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Dinosaur-killing asteroid might have sent life to Mars, study shows

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posted on Dec, 12 2013 @ 11:23 AM
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The colossal asteroid impact that killed off the dinosaurs may have sent the seeds of life to other planets and moons, according to a new study. Lifeforms may have even hitched a ride to Mars along one of the 360,000 large rocks that have made their way from the Earth to the red planet after asteroid impacts.


www.cbsnews.com...

So these "lifeforms" were the 1st astronauts sent to space from Earth
.....Long, long time before NASA




posted on Dec, 12 2013 @ 11:28 AM
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What we know about survival of bacteria even what has been found in the last 40 years (thermophiles in hot vents, bacteria deep underground and on the edge of space), it really is a matter of time before they discover bacteria on Mars, just out of sheer contamination.



posted on Dec, 12 2013 @ 12:46 PM
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reply to post by CosmicDude
 


More likely the other way round...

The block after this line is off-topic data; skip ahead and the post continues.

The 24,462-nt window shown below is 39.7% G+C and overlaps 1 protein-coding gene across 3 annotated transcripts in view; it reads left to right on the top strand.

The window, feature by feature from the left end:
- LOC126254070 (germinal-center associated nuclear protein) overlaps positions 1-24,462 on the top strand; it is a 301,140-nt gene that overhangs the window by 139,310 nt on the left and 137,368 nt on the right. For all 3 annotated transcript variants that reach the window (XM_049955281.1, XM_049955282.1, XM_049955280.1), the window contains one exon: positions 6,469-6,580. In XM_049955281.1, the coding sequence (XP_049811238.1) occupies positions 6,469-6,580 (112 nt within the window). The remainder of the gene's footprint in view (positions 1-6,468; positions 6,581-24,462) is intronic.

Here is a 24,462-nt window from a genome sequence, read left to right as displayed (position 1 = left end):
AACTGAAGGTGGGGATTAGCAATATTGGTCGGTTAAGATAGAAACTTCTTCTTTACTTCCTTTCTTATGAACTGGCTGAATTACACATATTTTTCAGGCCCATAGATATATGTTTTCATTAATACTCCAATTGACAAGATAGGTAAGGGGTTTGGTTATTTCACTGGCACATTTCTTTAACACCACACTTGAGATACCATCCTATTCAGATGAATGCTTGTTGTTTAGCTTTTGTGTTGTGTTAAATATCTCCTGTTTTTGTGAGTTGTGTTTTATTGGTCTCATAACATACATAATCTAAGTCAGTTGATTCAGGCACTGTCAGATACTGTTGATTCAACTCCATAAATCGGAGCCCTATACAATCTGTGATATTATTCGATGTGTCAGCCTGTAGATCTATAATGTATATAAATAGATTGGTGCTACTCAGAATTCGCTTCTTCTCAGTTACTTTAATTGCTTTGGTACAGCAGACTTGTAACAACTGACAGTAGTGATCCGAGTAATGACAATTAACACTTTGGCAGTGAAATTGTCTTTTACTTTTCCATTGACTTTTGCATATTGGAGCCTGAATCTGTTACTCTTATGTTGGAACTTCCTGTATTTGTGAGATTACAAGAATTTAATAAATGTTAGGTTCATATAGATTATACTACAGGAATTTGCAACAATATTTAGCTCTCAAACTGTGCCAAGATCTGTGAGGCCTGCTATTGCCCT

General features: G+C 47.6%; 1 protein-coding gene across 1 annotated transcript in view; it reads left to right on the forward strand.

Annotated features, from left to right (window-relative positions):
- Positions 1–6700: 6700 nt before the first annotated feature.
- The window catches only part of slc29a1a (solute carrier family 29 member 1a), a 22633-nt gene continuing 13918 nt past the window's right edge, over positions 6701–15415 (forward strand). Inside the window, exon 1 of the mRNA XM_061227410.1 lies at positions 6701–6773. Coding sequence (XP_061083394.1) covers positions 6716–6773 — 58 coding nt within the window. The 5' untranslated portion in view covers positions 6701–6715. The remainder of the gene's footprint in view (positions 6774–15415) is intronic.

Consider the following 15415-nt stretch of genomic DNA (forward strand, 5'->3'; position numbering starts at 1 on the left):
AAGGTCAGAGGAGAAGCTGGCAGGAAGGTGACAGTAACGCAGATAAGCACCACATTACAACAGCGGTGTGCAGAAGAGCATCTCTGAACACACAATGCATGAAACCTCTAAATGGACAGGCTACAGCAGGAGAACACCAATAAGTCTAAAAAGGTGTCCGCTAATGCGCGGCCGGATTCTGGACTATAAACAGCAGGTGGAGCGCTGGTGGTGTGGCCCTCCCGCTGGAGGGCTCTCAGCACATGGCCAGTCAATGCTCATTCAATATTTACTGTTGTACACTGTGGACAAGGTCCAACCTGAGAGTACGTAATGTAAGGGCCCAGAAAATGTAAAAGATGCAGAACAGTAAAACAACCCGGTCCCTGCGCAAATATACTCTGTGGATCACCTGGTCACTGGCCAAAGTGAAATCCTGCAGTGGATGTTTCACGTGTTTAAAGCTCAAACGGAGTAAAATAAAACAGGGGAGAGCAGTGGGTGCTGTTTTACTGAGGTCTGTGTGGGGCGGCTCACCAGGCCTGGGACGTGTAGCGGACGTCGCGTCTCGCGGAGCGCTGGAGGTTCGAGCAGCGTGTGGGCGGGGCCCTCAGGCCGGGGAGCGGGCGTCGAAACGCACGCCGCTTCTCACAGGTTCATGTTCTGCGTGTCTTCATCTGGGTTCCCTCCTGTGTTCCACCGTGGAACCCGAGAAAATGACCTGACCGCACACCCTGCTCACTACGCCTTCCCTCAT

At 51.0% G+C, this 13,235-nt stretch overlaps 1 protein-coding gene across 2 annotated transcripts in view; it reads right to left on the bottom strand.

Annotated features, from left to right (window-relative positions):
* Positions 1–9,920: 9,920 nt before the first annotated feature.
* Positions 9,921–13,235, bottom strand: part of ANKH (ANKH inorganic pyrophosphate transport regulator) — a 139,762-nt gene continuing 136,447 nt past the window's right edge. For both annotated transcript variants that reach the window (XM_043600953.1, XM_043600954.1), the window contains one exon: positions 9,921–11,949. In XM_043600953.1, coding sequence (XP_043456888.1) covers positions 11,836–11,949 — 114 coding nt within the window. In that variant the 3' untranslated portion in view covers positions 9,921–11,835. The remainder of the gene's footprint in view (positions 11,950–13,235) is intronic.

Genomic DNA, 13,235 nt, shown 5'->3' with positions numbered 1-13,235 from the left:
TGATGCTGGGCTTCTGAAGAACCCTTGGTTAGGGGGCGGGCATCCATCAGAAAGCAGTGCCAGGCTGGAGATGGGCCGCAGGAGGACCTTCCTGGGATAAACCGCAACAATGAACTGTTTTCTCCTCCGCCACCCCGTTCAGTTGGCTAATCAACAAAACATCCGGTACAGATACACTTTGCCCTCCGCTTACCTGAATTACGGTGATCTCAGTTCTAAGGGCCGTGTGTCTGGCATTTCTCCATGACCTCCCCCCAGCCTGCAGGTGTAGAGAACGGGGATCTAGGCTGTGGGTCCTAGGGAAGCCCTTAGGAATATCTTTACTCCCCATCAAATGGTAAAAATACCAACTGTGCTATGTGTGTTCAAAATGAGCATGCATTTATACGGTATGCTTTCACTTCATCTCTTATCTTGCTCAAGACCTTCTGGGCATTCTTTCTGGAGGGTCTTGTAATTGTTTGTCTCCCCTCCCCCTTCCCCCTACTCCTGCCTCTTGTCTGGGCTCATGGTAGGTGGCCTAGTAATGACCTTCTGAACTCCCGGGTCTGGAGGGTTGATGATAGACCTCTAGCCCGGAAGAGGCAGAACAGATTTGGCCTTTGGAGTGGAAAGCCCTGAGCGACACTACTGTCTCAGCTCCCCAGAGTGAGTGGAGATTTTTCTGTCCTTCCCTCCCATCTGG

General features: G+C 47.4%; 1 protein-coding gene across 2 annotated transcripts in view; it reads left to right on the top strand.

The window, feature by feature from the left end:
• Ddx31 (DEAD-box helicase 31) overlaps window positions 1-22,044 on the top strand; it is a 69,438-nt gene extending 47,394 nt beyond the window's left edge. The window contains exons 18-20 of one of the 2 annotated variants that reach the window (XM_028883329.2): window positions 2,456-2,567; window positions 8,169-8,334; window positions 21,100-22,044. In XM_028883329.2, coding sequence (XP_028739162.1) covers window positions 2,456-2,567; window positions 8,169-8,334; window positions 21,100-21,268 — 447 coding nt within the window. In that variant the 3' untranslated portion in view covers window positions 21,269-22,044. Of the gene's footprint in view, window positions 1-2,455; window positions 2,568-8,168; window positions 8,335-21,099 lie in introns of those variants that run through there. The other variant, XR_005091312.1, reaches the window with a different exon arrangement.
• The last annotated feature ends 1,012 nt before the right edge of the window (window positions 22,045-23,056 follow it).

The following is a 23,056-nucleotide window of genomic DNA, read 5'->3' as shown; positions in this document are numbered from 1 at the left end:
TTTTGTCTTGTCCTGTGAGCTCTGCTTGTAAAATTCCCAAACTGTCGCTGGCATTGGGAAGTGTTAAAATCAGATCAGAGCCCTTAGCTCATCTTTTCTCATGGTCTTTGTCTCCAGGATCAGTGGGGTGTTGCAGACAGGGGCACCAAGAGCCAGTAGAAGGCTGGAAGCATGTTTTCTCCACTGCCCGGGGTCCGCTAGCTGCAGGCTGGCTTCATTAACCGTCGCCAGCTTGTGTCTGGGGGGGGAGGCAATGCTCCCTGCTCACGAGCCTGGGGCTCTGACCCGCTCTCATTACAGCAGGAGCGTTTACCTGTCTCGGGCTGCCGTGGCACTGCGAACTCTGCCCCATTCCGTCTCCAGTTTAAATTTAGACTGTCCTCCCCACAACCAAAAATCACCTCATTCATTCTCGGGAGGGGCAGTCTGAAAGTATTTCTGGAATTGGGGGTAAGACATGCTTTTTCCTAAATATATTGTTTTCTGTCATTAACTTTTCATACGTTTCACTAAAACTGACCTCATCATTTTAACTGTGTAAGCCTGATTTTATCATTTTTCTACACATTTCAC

posted on Dec, 12 2013 @ 01:49 PM
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Wide-Eyes
reply to post by CosmicDude
 


More likely the other way round...


How can an asteroid impact on Earth send rocks from Mars to Earth?



posted on Dec, 12 2013 @ 01:55 PM
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reply to post by CosmicDude
 


We've visited many planets and moons with satellites... there is no life out there. Anywhere. Not a peep. Yet our own planet has life in every corner, mountain, ocean bottom, etc. I believe if life is out there it originated from Earth. There's no evidence to the contrary.


SMR

posted on Dec, 12 2013 @ 02:35 PM
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reply to post by jjkenobi
 


Probably the most ignorant statement I have seen on this forum.

We haven't even completely searched our own planet let alone any other, and you say we haven't found anything 'out there' by just 'passing by' ?



posted on Dec, 12 2013 @ 04:49 PM
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reply to post by jjkenobi
 


Haha wow... How many planets have we stepped foot on? One. How many satellites have we set foot on? One.

Just because the moon didn't have any life (supposedly),doesn't mean life can't be light years away. The rover we sent to Mars doesn't even look for life, it looks for the building blocks of life to see if it is habitable.

The only reason life thrives here is because the climate and geography allow it to. And after billions of years of the relatively peaceful creation of Earth ,life has survived long enough to survive and evolve until now.

There are plenty of satellites with a liquid ocean underneath their ice sheets. Are our own voyaging spacecraft advanced enough to look under miles of ice?

You'll never know how many nuggets are in a stream until you start picking up rocks.



posted on Dec, 13 2013 @ 09:59 AM
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reply to post by aorAki
 


I was implying that an asteroid wiped out Mars and sent seeds of life here...



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